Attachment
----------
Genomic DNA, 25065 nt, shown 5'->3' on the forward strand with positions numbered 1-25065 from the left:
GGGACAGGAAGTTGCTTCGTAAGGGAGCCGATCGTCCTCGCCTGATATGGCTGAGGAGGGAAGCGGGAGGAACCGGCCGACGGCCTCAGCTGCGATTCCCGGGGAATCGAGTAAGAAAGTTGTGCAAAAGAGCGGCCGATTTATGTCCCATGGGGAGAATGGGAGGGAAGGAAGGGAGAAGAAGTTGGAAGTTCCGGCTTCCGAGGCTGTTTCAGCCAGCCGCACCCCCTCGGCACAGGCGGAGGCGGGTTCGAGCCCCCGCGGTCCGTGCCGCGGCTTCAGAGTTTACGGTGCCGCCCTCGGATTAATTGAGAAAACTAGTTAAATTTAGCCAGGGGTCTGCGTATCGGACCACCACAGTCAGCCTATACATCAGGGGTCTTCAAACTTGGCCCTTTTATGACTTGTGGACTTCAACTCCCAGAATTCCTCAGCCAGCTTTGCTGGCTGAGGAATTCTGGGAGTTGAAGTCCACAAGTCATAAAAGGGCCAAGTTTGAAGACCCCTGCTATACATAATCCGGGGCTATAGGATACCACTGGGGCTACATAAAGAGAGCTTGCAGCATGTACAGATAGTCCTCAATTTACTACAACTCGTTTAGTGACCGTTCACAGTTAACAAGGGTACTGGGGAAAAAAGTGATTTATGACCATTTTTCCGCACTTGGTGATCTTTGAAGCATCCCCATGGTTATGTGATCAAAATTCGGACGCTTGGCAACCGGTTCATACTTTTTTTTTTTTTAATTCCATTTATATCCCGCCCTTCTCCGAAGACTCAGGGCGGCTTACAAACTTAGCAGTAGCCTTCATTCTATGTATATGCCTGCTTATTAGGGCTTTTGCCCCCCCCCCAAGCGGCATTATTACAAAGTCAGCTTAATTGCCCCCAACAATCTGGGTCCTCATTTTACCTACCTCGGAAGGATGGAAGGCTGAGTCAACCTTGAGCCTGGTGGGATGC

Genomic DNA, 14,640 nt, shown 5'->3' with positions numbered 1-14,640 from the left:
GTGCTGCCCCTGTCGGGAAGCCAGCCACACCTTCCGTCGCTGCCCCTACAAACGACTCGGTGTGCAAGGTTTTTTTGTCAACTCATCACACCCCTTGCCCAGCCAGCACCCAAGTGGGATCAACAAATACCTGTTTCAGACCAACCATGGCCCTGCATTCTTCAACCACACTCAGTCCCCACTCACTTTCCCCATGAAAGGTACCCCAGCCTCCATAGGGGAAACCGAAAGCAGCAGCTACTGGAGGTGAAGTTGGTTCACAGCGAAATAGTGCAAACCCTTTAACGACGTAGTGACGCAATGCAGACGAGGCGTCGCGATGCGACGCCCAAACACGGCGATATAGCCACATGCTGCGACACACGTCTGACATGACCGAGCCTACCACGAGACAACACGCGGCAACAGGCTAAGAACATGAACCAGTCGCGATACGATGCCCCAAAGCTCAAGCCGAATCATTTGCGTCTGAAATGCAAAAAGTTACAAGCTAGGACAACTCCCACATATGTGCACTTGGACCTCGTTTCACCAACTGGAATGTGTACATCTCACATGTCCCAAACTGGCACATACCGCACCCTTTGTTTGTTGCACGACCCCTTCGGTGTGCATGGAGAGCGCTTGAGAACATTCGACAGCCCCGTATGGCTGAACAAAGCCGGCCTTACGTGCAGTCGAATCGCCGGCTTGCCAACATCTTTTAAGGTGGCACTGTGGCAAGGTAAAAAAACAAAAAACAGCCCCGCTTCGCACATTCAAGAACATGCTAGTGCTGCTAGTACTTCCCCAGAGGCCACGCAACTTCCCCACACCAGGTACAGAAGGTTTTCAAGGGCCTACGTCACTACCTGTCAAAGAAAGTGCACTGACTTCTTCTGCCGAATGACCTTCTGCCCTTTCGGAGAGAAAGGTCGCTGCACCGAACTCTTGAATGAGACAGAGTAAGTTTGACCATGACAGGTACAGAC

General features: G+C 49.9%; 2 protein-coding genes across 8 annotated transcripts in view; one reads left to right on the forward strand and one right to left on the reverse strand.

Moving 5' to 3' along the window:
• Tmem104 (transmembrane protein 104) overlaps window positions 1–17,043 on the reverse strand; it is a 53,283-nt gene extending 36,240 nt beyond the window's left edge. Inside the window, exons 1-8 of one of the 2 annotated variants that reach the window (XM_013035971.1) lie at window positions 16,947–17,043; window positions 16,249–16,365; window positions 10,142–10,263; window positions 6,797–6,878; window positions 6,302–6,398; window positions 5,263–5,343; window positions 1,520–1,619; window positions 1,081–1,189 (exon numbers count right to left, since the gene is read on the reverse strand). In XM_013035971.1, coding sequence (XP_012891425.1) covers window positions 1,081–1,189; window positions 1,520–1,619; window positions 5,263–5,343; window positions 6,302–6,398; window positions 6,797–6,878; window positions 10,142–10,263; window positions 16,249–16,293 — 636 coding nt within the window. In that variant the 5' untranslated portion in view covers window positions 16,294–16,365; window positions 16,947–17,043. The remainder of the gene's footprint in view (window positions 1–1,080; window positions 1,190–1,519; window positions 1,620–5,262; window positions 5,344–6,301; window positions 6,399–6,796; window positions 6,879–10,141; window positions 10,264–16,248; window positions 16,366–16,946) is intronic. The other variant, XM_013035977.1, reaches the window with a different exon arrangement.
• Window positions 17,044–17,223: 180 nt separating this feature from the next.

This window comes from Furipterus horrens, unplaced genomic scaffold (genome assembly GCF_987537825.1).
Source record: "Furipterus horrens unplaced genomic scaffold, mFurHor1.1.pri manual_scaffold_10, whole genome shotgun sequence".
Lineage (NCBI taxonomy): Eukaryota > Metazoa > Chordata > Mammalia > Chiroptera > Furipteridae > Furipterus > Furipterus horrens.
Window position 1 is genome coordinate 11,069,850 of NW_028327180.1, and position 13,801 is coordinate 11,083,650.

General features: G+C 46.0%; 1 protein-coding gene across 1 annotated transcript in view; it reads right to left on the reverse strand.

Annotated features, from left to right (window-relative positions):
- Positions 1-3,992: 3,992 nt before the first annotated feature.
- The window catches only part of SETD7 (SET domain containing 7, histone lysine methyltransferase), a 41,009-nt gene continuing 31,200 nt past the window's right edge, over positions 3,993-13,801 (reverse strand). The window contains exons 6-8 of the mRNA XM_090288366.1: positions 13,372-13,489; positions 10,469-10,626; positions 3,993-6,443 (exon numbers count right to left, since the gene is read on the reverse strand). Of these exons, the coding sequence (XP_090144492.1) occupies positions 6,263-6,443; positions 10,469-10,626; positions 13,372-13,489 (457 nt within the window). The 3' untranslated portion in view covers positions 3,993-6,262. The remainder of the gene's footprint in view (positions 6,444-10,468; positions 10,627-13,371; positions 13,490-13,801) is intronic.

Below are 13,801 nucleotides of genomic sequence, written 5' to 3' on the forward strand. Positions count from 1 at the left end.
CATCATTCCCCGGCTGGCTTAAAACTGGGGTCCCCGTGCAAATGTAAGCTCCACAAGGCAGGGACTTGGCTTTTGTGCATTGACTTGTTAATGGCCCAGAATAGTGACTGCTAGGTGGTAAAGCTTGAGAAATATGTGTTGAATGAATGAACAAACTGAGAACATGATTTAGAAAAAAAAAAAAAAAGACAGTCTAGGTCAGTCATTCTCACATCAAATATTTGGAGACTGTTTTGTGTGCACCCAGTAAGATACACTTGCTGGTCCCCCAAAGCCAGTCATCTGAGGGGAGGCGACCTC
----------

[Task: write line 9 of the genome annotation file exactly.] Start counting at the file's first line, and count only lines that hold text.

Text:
This window comes from Furipterus horrens, unplaced genomic scaffold (genome assembly GCF_987537825.1).